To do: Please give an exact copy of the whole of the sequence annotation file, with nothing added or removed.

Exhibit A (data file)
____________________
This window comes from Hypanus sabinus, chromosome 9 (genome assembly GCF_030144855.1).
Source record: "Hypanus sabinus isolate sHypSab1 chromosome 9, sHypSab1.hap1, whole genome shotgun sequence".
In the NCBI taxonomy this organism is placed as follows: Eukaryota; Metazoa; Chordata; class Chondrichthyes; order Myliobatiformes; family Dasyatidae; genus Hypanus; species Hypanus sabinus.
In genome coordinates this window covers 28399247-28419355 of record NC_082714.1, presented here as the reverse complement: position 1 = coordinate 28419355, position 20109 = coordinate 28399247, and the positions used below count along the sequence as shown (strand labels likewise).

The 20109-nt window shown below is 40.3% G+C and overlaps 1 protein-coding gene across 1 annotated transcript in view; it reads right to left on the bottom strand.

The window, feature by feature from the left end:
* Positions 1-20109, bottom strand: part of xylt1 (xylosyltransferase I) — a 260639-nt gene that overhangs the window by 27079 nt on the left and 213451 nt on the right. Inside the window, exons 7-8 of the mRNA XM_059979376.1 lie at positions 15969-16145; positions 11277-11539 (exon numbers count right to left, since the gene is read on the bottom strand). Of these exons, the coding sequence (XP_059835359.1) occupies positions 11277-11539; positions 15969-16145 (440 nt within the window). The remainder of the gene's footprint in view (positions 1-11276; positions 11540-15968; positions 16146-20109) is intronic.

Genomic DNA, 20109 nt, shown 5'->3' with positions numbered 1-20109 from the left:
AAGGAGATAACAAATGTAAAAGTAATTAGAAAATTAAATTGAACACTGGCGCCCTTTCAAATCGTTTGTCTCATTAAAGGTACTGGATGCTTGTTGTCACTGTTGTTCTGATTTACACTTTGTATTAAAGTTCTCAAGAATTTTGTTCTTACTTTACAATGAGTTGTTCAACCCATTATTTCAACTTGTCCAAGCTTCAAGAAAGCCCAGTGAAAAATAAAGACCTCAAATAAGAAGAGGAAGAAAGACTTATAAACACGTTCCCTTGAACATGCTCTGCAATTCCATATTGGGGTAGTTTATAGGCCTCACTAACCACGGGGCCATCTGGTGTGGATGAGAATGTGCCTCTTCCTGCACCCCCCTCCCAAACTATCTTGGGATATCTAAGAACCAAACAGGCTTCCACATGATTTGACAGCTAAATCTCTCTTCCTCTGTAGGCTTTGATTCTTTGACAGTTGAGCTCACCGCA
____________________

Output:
This window comes from Hypanus sabinus, chromosome 9 (genome assembly GCF_030144855.1).
Source record: "Hypanus sabinus isolate sHypSab1 chromosome 9, sHypSab1.hap1, whole genome shotgun sequence".
In the NCBI taxonomy this organism is placed as follows: Eukaryota; Metazoa; Chordata; class Chondrichthyes; order Myliobatiformes; family Dasyatidae; genus Hypanus; species Hypanus sabinus.
In genome coordinates this window covers 28399247-28419355 of record NC_082714.1, presented here as the reverse complement: position 1 = coordinate 28419355, position 20109 = coordinate 28399247, and the positions used below count along the sequence as shown (strand labels likewise).

The 20109-nt window shown below is 40.3% G+C and overlaps 1 protein-coding gene across 1 annotated transcript in view; it reads right to left on the bottom strand.

The window, feature by feature from the left end:
* Positions 1-20109, bottom strand: part of xylt1 (xylosyltransferase I) — a 260639-nt gene that overhangs the window by 27079 nt on the left and 213451 nt on the right. Inside the window, exons 7-8 of the mRNA XM_059979376.1 lie at positions 15969-16145; positions 11277-11539 (exon numbers count right to left, since the gene is read on the bottom strand). Of these exons, the coding sequence (XP_059835359.1) occupies positions 11277-11539; positions 15969-16145 (440 nt within the window). The remainder of the gene's footprint in view (positions 1-11276; positions 11540-15968; positions 16146-20109) is intronic.

Genomic DNA, 20109 nt, shown 5'->3' with positions numbered 1-20109 from the left:
AAGGAGATAACAAATGTAAAAGTAATTAGAAAATTAAATTGAACACTGGCGCCCTTTCAAATCGTTTGTCTCATTAAAGGTACTGGATGCTTGTTGTCACTGTTGTTCTGATTTACACTTTGTATTAAAGTTCTCAAGAATTTTGTTCTTACTTTACAATGAGTTGTTCAACCCATTATTTCAACTTGTCCAAGCTTCAAGAAAGCCCAGTGAAAAATAAAGACCTCAAATAAGAAGAGGAAGAAAGACTTATAAACACGTTCCCTTGAACATGCTCTGCAATTCCATATTGGGGTAGTTTATAGGCCTCACTAACCACGGGGCCATCTGGTGTGGATGAGAATGTGCCTCTTCCTGCACCCCCCTCCCAAACTATCTTGGGATATCTAAGAACCAAACAGGCTTCCACATGATTTGACAGCTAAATCTCTCTTCCTCTGTAGGCTTTGATTCTTTGACAGTTGAGCTCACCGCA